Your Down Payment

Lots of buyers qualify for various loan programs, but they don't have a lot of money to pay a down payment. Below are a few ways to put together your down payment

Slash your budget and build up savings. Turn your budget upside-down to discover extra money to go toward your down payment. You may also decide to enroll in an automatic savings plan at your bank to have a portion of your payroll automatically transferred into a savings account. Some practical methods to put together funds include moving into housing that is less expensive, and skipping a year's vacation.

Sell items you do not need and find a second job. Perhaps you can get a second job to get your down payment money. You can also seriously consider the possessions you really need and the things you can sell. Multiple small items might add up to a nice sum at a garage or tag sale. Also, you might want to look into selling any investments you hold.

Borrow from retirement funds. Check the parameters of your particular program. You can borrow funds from a 401(k) for you down payment or make a withdrawal from an IRA. Be sure to ask your plan representative about the tax consequences, repayment terms, and any early withdrawal penalties.

Request a generous gift from your family. Many buyers are often lucky enough to get help with their down payment assistance from thoughtful family members who may be able to help get them in their first home. Your family members may be happy at the chance to help you reach the milestone of having your first home.

Learn about housing finance agencies. Provisional mortgage loans are provided to buyers in specific circumstances, such as low income purchasers or people planning to improve houses in a targeted area, among others. Working through this type of agency, you may receive an interest rate that is below market, down payment assistance and other advantages. These kinds of agencies may assist you with a reduced interest rate, get you your down payment, and provide other assistance. The primary goal of non-profit housing finance agencies is promoting residential ownership in particular parts of the city.

Research no-down and low-down mortgage loans.

  • Federal Housing Administration (FHA) mortgage loans

    The Federal Housing Administration (FHA), which functions as part of the U.S. Department of Housing and Urban Development (HUD), plays a critical part in helping low and moderate-income families get mortgages. Part of the United States Department of Housing and Urban Development(HUD), FHA (Federal Housing Administration) helps individuals get FHA provides mortgage insurance to the private lenders, enabling new homebuyers who might not qualify for a traditional mortgage, to receive a mortgage. Down payment sums for FHA mortgages are lower than those of conventional mortgage loans, although these loans have average rates of interest. Closing costs can be financed within the mortgage, while your down payment may be as low as 3 percent of the purchase price.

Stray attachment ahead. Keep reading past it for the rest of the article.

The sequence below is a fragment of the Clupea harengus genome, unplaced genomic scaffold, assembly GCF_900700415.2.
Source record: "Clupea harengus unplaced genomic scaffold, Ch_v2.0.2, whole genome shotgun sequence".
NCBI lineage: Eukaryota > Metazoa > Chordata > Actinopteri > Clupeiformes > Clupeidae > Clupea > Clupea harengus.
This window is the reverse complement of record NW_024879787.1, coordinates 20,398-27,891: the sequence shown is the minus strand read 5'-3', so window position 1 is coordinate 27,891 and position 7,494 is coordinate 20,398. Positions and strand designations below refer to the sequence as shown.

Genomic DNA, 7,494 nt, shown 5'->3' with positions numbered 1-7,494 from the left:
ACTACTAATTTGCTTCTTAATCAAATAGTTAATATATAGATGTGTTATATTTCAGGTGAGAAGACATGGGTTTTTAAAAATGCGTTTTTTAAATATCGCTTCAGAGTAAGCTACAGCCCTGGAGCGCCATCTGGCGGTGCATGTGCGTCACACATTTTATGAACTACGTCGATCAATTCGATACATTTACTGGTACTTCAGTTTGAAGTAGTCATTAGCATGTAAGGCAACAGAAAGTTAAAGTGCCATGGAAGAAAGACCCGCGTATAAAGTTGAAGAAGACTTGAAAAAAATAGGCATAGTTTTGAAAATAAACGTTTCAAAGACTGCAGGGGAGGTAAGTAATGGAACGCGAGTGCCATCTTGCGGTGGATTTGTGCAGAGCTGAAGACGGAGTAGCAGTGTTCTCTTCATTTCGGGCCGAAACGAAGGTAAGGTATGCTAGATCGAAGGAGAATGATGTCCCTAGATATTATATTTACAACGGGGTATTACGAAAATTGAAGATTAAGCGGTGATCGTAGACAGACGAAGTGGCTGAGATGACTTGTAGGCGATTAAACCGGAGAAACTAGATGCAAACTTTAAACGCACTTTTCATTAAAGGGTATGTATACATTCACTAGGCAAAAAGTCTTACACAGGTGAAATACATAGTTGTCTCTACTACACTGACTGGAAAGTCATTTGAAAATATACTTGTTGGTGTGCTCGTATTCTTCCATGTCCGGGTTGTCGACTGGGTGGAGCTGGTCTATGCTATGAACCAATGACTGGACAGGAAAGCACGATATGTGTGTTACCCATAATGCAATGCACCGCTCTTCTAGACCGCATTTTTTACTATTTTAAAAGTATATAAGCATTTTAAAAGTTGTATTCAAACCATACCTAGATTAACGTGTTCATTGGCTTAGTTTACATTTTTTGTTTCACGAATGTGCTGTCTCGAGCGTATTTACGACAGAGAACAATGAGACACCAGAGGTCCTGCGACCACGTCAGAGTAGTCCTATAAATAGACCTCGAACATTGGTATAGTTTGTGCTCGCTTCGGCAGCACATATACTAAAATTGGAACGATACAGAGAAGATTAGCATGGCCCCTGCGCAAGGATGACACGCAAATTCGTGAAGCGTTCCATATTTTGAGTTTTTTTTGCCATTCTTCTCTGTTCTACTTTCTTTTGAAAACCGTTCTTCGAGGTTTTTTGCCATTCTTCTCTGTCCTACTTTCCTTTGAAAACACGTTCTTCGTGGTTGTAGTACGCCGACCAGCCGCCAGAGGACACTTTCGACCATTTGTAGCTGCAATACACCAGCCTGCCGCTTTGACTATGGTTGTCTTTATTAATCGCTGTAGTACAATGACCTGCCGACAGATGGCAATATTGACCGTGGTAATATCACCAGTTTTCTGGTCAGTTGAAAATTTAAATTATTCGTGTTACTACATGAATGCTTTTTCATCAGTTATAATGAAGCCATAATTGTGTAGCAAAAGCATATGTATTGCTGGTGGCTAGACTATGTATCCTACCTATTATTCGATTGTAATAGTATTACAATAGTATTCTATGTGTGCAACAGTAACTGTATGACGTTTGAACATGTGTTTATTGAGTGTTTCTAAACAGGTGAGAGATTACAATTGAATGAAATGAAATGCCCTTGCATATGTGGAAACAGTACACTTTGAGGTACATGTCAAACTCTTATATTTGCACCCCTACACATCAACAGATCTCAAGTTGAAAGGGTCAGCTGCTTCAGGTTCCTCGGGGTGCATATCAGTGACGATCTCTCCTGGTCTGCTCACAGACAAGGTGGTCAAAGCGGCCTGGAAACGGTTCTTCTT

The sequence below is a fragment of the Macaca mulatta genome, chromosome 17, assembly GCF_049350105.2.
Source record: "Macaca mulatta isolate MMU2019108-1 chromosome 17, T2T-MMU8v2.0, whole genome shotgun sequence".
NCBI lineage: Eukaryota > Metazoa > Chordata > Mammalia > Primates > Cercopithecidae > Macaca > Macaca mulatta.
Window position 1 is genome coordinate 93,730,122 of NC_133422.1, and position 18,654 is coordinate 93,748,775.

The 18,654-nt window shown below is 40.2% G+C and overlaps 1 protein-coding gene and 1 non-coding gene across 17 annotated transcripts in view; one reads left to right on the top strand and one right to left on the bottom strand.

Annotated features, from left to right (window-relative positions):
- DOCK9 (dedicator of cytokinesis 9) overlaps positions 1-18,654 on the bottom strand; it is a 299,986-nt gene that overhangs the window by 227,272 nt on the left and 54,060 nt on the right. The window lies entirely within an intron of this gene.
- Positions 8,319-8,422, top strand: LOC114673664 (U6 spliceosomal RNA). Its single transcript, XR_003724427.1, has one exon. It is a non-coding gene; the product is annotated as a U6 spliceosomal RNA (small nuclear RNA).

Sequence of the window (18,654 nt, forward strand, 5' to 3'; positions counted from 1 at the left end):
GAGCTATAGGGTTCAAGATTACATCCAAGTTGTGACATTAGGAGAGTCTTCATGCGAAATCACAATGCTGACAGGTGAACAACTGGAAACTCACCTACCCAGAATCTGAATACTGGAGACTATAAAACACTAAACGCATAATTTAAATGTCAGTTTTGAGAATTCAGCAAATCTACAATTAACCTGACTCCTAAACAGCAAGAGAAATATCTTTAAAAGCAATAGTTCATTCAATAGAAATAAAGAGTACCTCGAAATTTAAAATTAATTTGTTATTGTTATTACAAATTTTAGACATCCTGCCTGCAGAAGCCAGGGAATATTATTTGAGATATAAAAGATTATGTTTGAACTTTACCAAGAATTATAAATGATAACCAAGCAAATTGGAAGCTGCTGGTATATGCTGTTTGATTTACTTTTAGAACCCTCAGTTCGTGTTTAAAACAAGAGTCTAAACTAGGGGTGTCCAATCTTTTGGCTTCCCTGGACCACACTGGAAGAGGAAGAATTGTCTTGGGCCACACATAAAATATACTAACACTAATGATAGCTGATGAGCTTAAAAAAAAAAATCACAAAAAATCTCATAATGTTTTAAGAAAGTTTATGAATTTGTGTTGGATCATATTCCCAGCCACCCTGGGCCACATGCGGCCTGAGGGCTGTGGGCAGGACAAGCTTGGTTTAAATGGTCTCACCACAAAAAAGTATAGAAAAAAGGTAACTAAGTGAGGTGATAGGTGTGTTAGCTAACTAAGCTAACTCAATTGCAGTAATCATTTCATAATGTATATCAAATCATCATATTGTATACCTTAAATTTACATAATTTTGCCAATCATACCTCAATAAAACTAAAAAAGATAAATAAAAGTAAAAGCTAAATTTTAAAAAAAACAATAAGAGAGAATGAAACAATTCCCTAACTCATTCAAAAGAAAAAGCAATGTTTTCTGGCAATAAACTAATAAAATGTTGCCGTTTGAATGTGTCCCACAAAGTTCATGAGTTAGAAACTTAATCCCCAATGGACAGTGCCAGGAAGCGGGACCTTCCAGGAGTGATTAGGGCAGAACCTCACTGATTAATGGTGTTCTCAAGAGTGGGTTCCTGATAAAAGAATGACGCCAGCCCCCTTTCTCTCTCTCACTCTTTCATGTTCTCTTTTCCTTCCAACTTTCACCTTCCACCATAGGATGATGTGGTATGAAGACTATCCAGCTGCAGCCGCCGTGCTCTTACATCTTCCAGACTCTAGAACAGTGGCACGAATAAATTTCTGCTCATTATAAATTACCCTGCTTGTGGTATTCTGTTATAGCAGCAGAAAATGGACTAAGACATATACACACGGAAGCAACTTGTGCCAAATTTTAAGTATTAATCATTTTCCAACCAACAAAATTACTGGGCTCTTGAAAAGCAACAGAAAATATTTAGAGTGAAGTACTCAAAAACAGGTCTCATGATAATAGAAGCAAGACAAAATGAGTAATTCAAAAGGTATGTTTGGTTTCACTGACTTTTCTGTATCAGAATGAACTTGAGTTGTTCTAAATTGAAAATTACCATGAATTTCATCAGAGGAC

• VA mortgages

    With a guarantee from the Department of Veterans Affairs, a VA loan qualifies veterens and service people. This special loan does not require a down payment, has limited closing costs, and provides the benefit of a competitive interest rate. Even though the VA does not finance the loans, it does issue a certificate of eligibility to apply for a VA loan.

  • Piggy-back loans

    A piggy-back loan is a second mortgage that closes at the same time as the first. In most cases the first mortgage covers 80% of the purchase amount and the "piggyback" funds 10%. Instead of the usual 20 percent down payment, the buyer just has to pull together the remaining 10 percent.

  • Carry-Back loans

    In a "carry back" mortgage, the seller commits to loan you part of his own equity to help you get your down payment money. In this scenario, you would finance the largest portion of the purchase price with a traditional lender and borrow the remaining amount from the seller. Usually you will pay a somewhat higher interest rate with the loan financed by the seller.

The satisfaction will be the same, no matter which method you use to pull together the down payment. Your new home will be worth it!

Want to discuss your down payment? Give us a call at (562) 693-5048.

Got a Question?

Do you have a question? We can help. Simply fill out the form below and we'll contact you with the answer, with no obligation to you. We guarantee your privacy.

Your Information
Your Question